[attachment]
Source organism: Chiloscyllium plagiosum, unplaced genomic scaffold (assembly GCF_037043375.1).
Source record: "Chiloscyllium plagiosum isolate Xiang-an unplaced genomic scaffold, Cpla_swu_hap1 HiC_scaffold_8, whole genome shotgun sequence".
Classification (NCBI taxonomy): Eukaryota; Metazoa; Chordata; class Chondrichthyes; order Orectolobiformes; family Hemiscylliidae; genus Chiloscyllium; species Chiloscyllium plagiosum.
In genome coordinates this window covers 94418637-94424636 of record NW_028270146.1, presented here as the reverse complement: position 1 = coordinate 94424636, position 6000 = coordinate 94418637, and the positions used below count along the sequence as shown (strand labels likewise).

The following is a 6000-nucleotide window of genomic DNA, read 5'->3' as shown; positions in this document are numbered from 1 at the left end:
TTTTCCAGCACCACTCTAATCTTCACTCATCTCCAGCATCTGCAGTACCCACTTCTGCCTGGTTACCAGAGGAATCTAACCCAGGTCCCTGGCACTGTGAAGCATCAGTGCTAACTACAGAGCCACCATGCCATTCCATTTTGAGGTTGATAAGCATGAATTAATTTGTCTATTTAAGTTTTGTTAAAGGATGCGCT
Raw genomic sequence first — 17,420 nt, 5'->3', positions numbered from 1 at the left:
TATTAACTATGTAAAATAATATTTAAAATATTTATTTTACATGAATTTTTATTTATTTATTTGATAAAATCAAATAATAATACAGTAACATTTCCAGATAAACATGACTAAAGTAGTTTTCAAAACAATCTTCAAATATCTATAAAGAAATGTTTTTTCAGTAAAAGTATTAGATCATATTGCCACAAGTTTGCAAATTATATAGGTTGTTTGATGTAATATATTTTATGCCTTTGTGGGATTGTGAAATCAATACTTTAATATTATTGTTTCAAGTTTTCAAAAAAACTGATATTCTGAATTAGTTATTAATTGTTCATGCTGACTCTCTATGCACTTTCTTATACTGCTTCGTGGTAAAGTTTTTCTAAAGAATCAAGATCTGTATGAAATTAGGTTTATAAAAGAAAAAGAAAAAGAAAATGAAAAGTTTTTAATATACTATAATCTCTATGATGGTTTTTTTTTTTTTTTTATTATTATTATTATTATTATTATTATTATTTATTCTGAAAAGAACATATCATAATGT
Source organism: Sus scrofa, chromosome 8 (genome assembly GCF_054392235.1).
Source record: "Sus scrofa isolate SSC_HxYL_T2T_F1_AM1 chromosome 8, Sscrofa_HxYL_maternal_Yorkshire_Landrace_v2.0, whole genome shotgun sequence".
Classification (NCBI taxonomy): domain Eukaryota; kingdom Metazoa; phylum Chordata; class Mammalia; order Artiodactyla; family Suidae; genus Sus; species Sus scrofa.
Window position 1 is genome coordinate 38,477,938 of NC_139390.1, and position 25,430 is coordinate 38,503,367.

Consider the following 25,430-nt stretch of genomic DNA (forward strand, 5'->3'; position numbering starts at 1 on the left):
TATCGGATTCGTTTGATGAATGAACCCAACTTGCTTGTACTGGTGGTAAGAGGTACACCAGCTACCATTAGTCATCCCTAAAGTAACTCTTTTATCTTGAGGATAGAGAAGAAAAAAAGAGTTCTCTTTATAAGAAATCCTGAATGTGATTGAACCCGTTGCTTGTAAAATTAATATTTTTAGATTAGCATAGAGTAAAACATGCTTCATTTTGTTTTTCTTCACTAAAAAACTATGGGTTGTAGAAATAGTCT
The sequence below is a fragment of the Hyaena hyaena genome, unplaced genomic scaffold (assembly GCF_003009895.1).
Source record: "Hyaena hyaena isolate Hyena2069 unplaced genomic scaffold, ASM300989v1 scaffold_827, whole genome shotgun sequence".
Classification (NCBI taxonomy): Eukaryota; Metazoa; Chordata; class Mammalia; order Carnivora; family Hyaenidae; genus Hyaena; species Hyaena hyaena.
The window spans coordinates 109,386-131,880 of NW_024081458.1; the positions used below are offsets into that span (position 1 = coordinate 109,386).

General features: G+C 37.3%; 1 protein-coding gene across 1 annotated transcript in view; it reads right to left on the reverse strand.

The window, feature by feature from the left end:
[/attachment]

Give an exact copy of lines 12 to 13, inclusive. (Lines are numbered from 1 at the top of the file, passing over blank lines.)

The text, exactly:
Window position 1 is genome coordinate 38,477,938 of NC_139390.1, and position 25,430 is coordinate 38,503,367.

Consider the following 25,430-nt stretch of genomic DNA (forward strand, 5'->3'; position numbering starts at 1 on the left):